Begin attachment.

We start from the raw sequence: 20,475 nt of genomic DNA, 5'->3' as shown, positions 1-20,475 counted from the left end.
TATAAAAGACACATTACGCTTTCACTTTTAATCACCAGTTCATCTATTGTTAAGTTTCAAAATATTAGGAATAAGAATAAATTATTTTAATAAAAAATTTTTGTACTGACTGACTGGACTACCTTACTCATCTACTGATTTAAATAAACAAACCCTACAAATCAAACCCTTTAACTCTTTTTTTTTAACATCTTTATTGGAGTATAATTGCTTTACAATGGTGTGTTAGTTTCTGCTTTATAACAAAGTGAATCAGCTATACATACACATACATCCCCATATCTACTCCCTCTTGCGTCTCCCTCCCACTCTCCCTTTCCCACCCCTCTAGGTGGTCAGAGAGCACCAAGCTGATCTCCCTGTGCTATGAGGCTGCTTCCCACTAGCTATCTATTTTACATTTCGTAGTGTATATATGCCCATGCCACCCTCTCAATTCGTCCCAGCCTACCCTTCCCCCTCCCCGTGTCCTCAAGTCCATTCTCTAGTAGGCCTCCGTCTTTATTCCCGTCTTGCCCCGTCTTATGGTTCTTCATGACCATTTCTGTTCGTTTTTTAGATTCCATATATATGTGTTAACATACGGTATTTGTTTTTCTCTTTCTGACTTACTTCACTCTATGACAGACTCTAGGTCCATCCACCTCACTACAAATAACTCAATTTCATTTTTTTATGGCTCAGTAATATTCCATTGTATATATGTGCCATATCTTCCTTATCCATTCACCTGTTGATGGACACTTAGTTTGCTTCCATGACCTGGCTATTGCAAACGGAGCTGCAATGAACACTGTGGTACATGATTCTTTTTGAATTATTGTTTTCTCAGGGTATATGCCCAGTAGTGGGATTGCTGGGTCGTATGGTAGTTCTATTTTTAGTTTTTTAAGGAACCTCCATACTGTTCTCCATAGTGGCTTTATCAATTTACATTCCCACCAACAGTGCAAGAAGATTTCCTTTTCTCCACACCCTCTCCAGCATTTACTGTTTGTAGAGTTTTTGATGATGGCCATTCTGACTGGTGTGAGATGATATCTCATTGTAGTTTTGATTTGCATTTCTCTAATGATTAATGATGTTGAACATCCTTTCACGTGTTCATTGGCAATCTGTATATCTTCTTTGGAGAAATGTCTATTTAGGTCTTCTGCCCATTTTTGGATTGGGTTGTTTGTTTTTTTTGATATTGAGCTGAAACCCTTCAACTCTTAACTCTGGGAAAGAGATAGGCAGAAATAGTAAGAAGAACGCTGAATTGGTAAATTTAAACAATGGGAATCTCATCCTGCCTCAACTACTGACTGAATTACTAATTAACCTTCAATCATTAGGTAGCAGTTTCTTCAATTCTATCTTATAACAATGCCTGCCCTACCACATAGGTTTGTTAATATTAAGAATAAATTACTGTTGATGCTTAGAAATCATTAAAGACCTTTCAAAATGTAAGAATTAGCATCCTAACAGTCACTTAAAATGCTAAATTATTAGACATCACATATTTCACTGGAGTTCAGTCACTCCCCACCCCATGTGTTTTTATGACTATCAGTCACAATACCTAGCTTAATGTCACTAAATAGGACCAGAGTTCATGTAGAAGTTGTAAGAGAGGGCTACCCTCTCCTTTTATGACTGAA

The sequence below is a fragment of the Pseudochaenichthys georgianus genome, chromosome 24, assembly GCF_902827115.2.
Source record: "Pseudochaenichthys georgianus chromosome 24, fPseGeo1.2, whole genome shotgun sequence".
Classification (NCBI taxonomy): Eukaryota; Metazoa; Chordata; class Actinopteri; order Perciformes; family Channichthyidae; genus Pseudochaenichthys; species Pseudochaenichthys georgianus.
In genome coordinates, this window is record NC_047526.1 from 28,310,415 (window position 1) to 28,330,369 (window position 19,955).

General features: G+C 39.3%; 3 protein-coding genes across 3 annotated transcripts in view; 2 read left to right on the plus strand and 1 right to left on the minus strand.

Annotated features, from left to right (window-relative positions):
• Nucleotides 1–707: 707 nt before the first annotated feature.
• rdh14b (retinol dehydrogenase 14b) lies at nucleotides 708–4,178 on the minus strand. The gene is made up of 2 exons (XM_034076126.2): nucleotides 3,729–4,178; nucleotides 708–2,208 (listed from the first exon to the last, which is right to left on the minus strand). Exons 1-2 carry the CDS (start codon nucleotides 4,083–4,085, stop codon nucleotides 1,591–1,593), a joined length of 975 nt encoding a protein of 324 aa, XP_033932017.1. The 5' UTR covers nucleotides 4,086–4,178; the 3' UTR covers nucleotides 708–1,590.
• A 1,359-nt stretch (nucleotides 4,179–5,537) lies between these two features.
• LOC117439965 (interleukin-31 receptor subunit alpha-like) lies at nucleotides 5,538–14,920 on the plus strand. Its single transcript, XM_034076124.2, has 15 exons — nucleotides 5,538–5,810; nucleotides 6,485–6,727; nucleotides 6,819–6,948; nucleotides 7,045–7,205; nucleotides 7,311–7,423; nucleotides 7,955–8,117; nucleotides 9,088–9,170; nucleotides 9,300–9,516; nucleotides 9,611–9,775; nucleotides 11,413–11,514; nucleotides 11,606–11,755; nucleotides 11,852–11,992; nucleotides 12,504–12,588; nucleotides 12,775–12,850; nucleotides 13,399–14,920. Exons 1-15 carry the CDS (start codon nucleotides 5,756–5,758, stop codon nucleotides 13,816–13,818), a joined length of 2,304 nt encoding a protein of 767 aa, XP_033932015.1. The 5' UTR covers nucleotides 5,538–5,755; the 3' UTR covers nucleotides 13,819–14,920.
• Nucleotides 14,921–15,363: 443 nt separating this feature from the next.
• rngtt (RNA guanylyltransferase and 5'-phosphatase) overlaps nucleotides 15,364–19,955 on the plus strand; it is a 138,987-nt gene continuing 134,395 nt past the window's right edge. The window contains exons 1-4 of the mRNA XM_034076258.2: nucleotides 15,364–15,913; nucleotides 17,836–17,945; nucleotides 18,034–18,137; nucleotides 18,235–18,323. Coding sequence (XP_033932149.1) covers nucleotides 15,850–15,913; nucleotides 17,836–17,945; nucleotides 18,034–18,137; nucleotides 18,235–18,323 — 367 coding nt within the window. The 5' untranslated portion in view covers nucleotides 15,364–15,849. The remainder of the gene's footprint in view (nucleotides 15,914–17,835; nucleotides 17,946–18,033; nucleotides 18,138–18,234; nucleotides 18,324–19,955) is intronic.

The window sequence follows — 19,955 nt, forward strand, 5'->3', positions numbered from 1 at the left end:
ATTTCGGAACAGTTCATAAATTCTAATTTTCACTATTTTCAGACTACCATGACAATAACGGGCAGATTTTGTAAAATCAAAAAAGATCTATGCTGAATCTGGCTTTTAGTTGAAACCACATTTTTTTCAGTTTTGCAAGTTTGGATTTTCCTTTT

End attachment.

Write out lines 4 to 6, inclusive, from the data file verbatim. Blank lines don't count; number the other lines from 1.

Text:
Source record: "Pseudochaenichthys georgianus chromosome 24, fPseGeo1.2, whole genome shotgun sequence".
Classification (NCBI taxonomy): Eukaryota; Metazoa; Chordata; class Actinopteri; order Perciformes; family Channichthyidae; genus Pseudochaenichthys; species Pseudochaenichthys georgianus.
In genome coordinates, this window is record NC_047526.1 from 28,310,415 (window position 1) to 28,330,369 (window position 19,955).